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Bear Brownie The Life of a Bear   By:

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Bear Brownie The Life of a Bear

From Animal Autobiographies by H. P. Robinson



Copyright, 1913 A. L. CHATTERTON CO.




It is not easy for one to believe that he ever was a cub. Of course, I know that I was, and as it was only nine years ago I ought to remember it fairly clearly.

It is not so much a mere matter of size, although it is doubtful if any young bear realizes how small he is. My father and mother seemed enormous to me, but, on the other hand, my sister was smaller than I, and perhaps the fact that I could always box her ears when I wanted to gave me an exaggerated idea of my own importance. Not that I did it very often, except when she used to bite my hind toes. Every bear, of course, likes to chew his own feet, for it is one of the most soothing and comforting things in the world; but it is horrid to have anyone else come up behind you when you are asleep, and begin to chew your feet for you. And that was Kahwa that was my sister, my name being Brownie was always doing, and I simply had to slap her well whenever she did.

But, as I said, cubhood is not a matter of size only. As I look down at this glossy coat of mine, it is hard to believe that it was ever a dirty yellow color, and all ridiculous wool and fluff, as young cubs' coats are. But I must have been fluffy, because I remember how my mother, after she had been licking me for any length of time, used to be obliged to stop and wipe the fur out of her mouth with the back of her paw. Every time my mother had to wipe her mouth she used to try to box my ears, so that when she stopped licking me, I, knowing what was coming next, would tuck my head down as far as it would go between my legs, and keep it there till she began licking again.

Yes, when I stop to think, I know, from many things, that I must have been just an ordinary cub. For instance, my very earliest recollection is of tumbling downhill.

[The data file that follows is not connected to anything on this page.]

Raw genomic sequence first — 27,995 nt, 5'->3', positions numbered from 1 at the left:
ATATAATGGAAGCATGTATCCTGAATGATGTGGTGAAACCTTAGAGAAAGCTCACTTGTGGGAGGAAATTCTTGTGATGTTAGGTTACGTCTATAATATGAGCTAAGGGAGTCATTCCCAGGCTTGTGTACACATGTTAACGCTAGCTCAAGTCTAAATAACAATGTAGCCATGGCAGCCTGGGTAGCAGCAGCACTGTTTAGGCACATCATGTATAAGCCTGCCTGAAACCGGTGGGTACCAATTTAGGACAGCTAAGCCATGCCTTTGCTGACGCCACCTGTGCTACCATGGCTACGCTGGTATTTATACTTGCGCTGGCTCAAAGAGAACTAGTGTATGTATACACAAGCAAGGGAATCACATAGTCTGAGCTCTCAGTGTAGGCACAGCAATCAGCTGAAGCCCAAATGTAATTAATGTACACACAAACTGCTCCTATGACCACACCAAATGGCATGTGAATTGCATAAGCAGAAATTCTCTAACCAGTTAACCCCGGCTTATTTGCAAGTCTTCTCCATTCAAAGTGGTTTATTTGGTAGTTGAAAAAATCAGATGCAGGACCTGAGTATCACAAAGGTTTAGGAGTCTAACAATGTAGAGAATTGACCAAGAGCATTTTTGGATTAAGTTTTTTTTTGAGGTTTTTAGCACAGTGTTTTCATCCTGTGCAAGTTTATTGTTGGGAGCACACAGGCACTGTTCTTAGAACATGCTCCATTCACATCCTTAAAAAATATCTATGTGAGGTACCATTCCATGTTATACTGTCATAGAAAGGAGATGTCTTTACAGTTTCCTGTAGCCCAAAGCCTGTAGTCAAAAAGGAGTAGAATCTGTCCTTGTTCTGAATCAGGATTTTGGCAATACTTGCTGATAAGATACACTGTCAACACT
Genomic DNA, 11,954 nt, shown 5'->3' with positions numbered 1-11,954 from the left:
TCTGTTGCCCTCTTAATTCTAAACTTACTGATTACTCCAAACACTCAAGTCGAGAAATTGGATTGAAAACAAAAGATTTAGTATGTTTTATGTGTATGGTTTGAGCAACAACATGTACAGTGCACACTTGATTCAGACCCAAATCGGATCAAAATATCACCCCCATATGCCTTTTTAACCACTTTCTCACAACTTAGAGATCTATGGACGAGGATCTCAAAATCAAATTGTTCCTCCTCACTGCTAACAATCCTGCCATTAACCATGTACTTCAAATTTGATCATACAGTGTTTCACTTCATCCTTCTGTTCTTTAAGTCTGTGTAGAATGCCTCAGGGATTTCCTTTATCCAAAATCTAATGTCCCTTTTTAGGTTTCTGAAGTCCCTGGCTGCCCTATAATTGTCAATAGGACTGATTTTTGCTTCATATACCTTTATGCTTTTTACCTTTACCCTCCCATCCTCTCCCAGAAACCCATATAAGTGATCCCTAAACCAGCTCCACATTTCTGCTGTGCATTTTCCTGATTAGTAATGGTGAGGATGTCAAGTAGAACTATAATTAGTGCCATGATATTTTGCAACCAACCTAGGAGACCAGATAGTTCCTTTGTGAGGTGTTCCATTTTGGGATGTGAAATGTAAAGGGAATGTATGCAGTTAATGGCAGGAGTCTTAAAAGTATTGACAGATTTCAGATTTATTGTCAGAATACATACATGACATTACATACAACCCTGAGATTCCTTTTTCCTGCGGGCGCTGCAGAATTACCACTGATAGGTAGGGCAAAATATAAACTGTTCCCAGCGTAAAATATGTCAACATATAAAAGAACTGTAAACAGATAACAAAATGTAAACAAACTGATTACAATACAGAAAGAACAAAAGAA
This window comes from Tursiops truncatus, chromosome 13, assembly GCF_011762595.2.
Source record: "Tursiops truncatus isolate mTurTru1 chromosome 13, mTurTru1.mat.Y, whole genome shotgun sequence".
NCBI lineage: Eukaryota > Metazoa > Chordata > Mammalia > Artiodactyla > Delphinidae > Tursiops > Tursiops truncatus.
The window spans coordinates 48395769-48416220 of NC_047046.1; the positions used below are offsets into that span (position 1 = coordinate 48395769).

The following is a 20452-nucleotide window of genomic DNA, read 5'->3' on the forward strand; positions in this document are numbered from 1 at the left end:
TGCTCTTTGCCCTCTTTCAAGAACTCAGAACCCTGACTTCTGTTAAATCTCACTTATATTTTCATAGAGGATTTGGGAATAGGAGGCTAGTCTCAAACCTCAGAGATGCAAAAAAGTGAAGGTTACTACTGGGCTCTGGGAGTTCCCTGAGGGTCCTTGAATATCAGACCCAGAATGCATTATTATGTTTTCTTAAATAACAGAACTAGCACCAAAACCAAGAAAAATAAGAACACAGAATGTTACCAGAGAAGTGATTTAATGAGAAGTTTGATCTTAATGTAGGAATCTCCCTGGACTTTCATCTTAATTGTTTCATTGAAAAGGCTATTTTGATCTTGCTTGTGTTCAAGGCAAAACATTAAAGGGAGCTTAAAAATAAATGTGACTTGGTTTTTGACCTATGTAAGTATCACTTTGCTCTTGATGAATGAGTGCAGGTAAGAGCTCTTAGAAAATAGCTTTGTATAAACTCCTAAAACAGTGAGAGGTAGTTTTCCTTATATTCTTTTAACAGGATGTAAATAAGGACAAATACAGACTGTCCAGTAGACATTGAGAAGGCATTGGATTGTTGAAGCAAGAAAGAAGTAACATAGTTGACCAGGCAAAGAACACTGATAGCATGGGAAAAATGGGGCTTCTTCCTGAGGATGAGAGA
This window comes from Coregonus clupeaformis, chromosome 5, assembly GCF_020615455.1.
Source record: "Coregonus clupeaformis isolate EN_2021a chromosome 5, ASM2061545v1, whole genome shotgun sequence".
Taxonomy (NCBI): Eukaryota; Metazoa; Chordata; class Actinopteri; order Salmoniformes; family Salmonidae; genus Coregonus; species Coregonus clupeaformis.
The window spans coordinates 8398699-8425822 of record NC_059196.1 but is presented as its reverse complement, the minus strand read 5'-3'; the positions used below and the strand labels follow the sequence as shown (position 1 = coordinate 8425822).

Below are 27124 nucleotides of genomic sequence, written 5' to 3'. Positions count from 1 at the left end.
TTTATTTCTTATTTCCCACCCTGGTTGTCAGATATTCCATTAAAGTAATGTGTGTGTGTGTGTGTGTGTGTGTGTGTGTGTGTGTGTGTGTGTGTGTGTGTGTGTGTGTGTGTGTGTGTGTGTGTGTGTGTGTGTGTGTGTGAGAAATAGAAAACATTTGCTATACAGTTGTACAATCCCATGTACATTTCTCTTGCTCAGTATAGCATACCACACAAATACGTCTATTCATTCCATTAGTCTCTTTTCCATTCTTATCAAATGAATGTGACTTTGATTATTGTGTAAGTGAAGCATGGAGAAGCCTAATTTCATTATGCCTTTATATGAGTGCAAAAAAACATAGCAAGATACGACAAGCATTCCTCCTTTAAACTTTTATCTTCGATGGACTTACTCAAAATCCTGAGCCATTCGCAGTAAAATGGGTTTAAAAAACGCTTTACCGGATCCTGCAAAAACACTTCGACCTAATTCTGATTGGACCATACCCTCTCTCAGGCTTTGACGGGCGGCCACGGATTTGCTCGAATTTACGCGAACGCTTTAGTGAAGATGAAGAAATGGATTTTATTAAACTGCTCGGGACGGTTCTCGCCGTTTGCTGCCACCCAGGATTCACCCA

Like all bears, I was born and lived on the hillside. In the Rocky Mountains, where my home was, there is nothing but hills, or mountains, for miles and miles, so that you can wander on for day after day, always going up one side of a hill and down the other, and up and down again; and at the bottom of almost every valley there is a stream or river, which for most of the year swirls along nosily and full of water.

In the winter the whole country is covered with snow many feet deep, which, as it falls, slides off the hillsides, and is drifted by the winds into the valleys and hollows till the smaller ones are filled up nearly to the tops of the trees. But bears do not see much of that, for when the first snow comes we get into our dens and go half asleep, and stay hibernating till springtime. And you have no idea how delightful hibernating is, nor how excruciatingly stiff we are when we wake up, and how hungry!

The snow lies over everything for months, until in the early spring the warm west winds begin to blow, melting the snow from one side of the mountains. Then the sun grows hotter and hotter day by day, and helps to melt it until most of the mountain slopes are clear; but in sheltered places and in the bottoms of the little hollows the snow stays in patches till far into the summer. We bears comes out from our winter sleep when the snow is not quite gone, when the whole earth everywhere is still wet with it, and the streams, swollen with floods, are bubbling and boiling along so that the air is filled with the noise of them by night and day.

Our home was well up one of the hillsides, where two huge cedar trees shot up side by side close by a jutting mass of rock. In between the roots of the trees and under the rock was as good a house as a family of bears could want roomy enough for all four of us, perfectly sheltered, and hidden and dry... Continue reading book >>

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